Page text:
Santana wants to overhaul Santa Clara’s financial planning with a two-year budget, a 10-year financial plan and renaming the Capital Improvement Projects reserve fund the Budget Stabilization reserve fund.* The operating and budget stabilization reserves will be funded with one-time money, said Santana, although “we don’t know where those will come from.
The City’s first financial problem is that increases in the City’s pension contributions will consume all of the City’s currently projected revenue growth in the next 10 years, according to the City Manager’s report. At the peak, Santa Clara will be paying $0.50 (miscellaneous) to $0.75 (public safety) in pension fund payments for every compensation dollar. Santa Clara’s unfunded liability is $45 million and the plan is to pay it off over the next 22 years.
The second problem is that two of Santa Clara’s largest tax revenue sources are volatile and highly sensitive to the ups and downs of the technology business: sales tax (which is projected to drop from last year) and hotel tax.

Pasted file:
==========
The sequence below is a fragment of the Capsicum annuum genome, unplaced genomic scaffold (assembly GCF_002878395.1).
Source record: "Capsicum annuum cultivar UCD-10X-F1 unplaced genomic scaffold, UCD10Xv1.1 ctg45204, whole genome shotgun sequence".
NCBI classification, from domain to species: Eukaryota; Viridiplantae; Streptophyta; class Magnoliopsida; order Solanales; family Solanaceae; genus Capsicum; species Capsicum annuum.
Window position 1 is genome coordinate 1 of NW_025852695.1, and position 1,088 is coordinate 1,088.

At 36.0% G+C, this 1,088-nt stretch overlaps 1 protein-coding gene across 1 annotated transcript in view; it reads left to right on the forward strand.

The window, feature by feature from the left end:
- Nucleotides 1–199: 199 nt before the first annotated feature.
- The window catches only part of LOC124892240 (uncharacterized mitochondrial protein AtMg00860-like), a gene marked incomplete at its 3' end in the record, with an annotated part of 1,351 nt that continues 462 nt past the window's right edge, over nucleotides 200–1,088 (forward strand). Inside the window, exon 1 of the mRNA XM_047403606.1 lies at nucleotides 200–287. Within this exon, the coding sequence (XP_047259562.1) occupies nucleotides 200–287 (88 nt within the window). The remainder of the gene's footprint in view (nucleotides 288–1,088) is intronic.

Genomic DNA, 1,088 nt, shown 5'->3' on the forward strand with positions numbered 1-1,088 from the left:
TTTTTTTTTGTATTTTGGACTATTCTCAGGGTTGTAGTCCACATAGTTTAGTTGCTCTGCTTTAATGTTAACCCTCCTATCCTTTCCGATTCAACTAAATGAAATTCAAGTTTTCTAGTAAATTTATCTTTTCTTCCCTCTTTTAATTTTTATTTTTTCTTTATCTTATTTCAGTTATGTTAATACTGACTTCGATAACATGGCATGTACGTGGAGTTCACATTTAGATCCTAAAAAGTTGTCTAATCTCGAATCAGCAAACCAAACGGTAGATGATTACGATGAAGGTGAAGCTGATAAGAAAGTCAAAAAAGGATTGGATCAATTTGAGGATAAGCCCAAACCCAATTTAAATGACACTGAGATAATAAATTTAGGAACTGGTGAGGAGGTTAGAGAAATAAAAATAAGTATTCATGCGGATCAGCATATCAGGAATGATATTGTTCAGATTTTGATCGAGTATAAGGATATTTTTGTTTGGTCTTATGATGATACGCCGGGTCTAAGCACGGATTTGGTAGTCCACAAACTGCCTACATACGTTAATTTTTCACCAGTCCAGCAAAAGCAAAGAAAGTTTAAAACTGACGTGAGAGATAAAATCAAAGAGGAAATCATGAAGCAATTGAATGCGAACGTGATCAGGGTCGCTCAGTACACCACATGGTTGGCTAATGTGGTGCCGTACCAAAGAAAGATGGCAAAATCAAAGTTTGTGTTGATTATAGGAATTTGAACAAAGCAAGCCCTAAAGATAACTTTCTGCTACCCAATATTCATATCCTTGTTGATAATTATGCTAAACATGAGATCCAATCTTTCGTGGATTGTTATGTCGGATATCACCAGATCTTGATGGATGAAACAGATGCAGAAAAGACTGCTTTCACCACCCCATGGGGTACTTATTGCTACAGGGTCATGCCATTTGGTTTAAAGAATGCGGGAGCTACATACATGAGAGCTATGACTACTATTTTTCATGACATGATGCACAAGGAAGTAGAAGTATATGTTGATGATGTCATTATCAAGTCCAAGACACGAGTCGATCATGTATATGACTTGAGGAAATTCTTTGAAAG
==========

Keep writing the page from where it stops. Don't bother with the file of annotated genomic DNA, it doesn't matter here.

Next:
The budgeting changes wil be implemented starting with the 2018-19 budget.
Next year’s budgets won’t begin with the status quo as a baseline. Also, budgets will be limited to projects that are well underway or can be completed during the year, and unfunded projects will be taken out of the budget. Whenever possible money will be used from other City funds instead of the general fund. Some projects will be postponed “for a more favorable bidding climate.”